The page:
Highway 12 Utah’s All American Road
Torrey to Panguitch
Utah’s Scenic Byway 12 is one of only 31 All-American Roads.
To receive a National Scenic Byway designation a road must be recognized by the U.S. Department of Transportation as possessing one or more of the following intrinsic qualities: archeological, cultural, historic, natural, recreational, and scenic.
The most-scenic byways are designated All-American Roads, which must meet two out of the six intrinsic qualities of a national scenic byway. The designation means they have features that do not exist elsewhere in the United States and are unique and important enough to be tourist destinations unto themselves. In other words, Highway 12 is one of the best of the best!
I take people from all over the country and other parts of the world on Highway 12, we spend a full day on the road but could easily spend a week visiting the many sights along the route. It’s a highlight of the tour.
Here are a few suggestions for you trip down Highway 12. This is short list of the many things you can do and places to visit and explore on this amazing road.
- Panguitch – Settled in 1882, located on Utah Heritage Highway 89, 7 miles north of the junction with Scenic Byway 12 and is the eastern gateway to Highway 143 Patchwork Parkway National Scenic Byway. Check out Gem Theatre Reel Bites Cafe for a great meal and movie in an historic movie theater.
- Thunder Mountain Trailhead – Located at the west entrance of Red Canyon. This is the starting point for the Thunder Mountain Trail and the paved Canyon Bike trail that parallels Highway 12 to the Bryce Canyon exit and continues to Inspiration Point.
- Red Canyon Visitors Center – Operated by the Dixie National Forest Service. Stop here for trail maps, restrooms, and other general information about the canyon and region. The canyon offers a number of well-marked hiking and mountain bike trails. The center is closed in the off-season.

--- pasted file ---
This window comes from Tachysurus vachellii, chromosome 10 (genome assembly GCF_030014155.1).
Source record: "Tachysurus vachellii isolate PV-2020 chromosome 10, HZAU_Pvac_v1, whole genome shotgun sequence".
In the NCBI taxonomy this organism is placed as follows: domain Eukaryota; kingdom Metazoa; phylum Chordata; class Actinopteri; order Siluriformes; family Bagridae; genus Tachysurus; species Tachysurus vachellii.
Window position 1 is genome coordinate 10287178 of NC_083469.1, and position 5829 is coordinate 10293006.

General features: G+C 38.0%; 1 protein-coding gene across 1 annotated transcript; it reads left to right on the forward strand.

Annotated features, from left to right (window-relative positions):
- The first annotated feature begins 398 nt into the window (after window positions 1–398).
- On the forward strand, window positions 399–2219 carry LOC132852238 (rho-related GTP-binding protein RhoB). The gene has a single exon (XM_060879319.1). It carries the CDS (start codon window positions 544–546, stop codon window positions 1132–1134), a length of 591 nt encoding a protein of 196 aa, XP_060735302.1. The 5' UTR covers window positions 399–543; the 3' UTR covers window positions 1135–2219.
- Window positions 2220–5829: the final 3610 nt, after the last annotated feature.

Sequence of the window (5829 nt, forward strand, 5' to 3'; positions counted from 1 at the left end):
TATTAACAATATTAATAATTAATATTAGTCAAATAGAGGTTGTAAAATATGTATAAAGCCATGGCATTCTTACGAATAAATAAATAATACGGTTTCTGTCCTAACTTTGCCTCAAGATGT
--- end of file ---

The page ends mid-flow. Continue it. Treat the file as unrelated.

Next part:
- Bryce Canyon Pines Restaurant – A favorite stop for lunch. I highly recommend the homemade pies!
- John’s Valley Road – If you have the time, this is scenic side-trip to Antimony on a paved road that passes through the ghost town of Widtsoe that was abandoned in 1936. Also on this route is the popular the popular Rockin’ R Guest Ranch.
- Bryce Canyon City – Ruby’s Inn, Bryce Canyon Grand Hotel, Bryce View Lodge, Ebenezer’s Barn & Grill, RV Park & campground, Summer rodeo. Great family buffet at Ruby’s Inn. If visiting Bryce Canyon on an extended stay, I recommend staying here.
- Bryce Canyon National Park Visitor Center – Restrooms, auditorium with park orientation film (recommended), gift shop and museum. This is a good first stop to make when visiting the park.
- Fairyland Point – Located in the northern portion of the park outside the gates. This is the trailhead of the Fairyland Loop Trail.
- Sunrise Point – The Queen’s Garden Trail begins, or ends at this point. This trail connects to the Navajo Loop and Peek-A-Boo Trails. See if you can find the “Tippy-Toe” Bristlecone Pine at the viewpoint. (restrooms)
- Sunset Point – This may be the most popular viewpoint at Bryce. It’s the connecting point between Sunrise and Inspiration Points. The 1.3 mile long Navajo Loop begins and ends here. (restrooms)
- Inspiration Point – This point offers one of the most classic views of Bryce Canyon. There are 3 viewpoints; lower, middle, upper. (restrooms)
- Bryce Point – Bryce Point is the point I recommend for sunrise viewing. It can get quite cold in the morning even during the summer months. This is where the Peek-A-Boo trail begins or ends. I recommend starting here, not as much climbing if you start here. You can also hike the rim trail to access all viewpoints in this section of the park.
- Natural Bridge – The name is misleading. Natural Bridge is actually an arch, and worth seeing. The road is about 11 miles from the visitors center. The road past the turn-off to Bryce Point is closed during the winter months.
- Rainbow & Yovimpa Points – The farthest and highest points at Bryce Canyon. Road is closed during the winter months. (restrooms)